An Ascent of Mont Blanc, France, August 2002

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Mont Blanc is the highest mountain in western Europe and towers over the valley of Chamonix in France. In August 2002 I joined a Guiding Light Mountain Guides expedition to climb Mont Blanc from the village of Les Houches, which is located a few kilometres down the valley from Chamonix.

The summer of 2002 was notorious for long periods of bad weather, and when I arrived in Les Houches and met my group of would be hopeful English climbers, it was raining steadily and the village camp ground was a waterlogged quagmire. The group I joined had already been there a week and in true English tradition were lamenting the weather they had been experiencing. I had spent the previous 3 weeks in Corsica on the GR20 trek enjoying hot Mediterranean weather, but it didn't take me long to despair of the saturating conditions that the Alps were then experiencing. If the weather stayed like this we would have no hope of climbing Mont Blanc.

Yet a few days later the weather did a complete turnaround. A long spell of at least a week of glorious cloudless skies and no wind made for perfect conditions for our climb. Below are a collection of my photos from this fantastic 4 day climb to the summit of Mont Blanc and back.

From Les Houches it is possible to get a cable car and then a railway from the valley floor to an altitude of 2372m. However a few of us purists were keen to climb all of Mont Blanc, from the valley floor to the summit and back to the valley floor again. We ingored the cable car and railway, and set off a bit earlier than the others to get a head start.

The photos below are taken after the first day of climbing from Les Houches. They cover the ascent of the mountain itself from Tête Rouse to the summit and back to Tête Rouse. This was all above the snow line and was the most spectacular part of the climb.

All photograhphs are copyright © Ashley Burke 2007. Duplication of images on this page is not permitted without the author's permission.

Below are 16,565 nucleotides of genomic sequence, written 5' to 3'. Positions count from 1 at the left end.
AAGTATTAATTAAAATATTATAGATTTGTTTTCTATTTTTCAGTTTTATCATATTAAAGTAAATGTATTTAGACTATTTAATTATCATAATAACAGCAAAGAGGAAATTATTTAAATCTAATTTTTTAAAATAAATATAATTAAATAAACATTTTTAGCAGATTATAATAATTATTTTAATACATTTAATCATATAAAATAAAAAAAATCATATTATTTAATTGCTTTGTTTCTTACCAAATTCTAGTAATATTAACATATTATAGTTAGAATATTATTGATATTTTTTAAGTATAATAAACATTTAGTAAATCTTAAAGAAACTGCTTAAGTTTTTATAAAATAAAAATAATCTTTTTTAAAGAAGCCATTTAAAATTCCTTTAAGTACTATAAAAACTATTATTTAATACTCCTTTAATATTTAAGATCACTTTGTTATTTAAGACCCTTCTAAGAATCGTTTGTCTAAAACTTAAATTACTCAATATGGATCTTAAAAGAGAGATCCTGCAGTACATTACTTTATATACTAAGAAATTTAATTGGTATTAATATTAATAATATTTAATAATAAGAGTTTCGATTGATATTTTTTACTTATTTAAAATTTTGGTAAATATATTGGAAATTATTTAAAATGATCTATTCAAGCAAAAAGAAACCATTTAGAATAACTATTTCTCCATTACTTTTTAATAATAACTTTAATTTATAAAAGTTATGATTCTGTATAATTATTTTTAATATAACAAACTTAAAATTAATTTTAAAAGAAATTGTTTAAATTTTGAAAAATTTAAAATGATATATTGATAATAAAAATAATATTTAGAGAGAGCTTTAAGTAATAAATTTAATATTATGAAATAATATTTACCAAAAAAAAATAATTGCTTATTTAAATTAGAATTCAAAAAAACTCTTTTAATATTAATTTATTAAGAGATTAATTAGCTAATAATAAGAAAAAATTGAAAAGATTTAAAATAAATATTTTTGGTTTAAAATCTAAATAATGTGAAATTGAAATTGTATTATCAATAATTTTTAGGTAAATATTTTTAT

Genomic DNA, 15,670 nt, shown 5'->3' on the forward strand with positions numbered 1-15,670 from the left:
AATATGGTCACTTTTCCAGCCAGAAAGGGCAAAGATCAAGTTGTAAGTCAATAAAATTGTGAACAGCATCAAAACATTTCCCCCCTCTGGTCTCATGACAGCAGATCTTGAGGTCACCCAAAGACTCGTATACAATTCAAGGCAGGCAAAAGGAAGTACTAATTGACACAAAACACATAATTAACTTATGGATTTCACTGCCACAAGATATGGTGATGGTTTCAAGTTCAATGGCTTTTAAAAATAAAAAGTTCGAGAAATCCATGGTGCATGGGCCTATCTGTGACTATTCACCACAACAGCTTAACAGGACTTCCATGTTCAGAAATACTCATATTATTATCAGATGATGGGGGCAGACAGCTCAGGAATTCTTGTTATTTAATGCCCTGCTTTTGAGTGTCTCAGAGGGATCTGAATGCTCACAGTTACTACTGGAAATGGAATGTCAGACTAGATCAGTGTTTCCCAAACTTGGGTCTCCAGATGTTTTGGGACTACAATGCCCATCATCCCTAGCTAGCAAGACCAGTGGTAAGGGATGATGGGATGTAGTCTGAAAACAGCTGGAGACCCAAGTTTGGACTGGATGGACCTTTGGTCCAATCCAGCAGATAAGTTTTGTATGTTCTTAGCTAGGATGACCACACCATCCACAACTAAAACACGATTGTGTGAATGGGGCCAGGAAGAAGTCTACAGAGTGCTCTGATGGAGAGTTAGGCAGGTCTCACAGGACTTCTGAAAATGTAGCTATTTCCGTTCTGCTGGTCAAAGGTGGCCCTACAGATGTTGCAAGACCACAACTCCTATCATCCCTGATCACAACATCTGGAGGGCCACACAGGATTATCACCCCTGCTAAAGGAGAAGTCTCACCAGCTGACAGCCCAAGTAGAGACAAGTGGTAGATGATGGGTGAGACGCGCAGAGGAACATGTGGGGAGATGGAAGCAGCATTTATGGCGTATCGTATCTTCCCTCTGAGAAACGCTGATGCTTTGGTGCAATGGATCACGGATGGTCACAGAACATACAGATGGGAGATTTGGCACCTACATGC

Day 1 - Photos from the camp on Tête Rouse.

From our camp site on Tête Rouse on Day 1 we admired the surrounding scenery.

A layer of cloud blankets the valleys on the evening of Day 1.

The setting sun lights the valley mist.



The Alps in the evening light.


Finally, the sun really does set.

Day 2 - Photos from the ascent of Goûter Ridge and from Camp 2

Crossing "The couloir" is the most dangerous part of the climb due to the danger of avalanche and falling rocks. We did this traverse in the morning of Day 2 in order to reach the bottom of Goûter Ridge.

Climbing up the Goûter Ridge.This ridge was a jumble of loose rock and snow, We were roped up to eachother which made climbing awkward, as the rope kept getting caught among the rocks or under our cramponed feet. The ridge was incredibly crowded and it was difficult filing past climbers coming down, overtaking slow ones going up, or just getting stuck in the queue.

Climbing up the Goûter Ridge.

From the tent site at the top of Goûter Ridge the views are spectacular.

Below is valley haze but up here all is cool and clear.

Later in the evening the light changes.

Late afternoon cloud.

This is the view in the evening light from Camp 2 across the Bossons Glacier to the Aiguille du Midi.

More views from the Goûter camp.

View across to the Aiguille du Midi.

Majestic mountain scenery.

This is my favourite photo from the climb. You may notice that this photo forms the background image to my home page.

Day 3 - Summit Day

On summit day, we left our Goûter camp site at 1am and climbed as far as Refuge Vallot (4362m) in complete darkness, using head torches and the stars for illumination. After reaching Refuge Vallot we waited until it became light and then continued our climb.

This photo shows the route above the Goûter camp. We did this part of the climb at night. This photo was taken later the following afternoon and shows another group of climbers descending. A crescent moon is in the background.

The sun was rising when we left Refuge Vallot en route to the summit, revealing a spectacular scene. This photo shows the Aiguille du Midi and beyond.

Above Refuge Vallot the ridge is broad and easy to climb. This photo looks back down the slope towards Refuge Vallot showing other climbers on their way up.

The group on the summit of Mont Blanc.

The view into Switzerland from the summit of Mont Blanc.The Matterhorn can be seen as a distinctive peak on the centre right.

Descending from the summit.


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All photograhphs are copyright © Ashley Burke 2007. Duplication of images on this page is not permitted without authors' permission.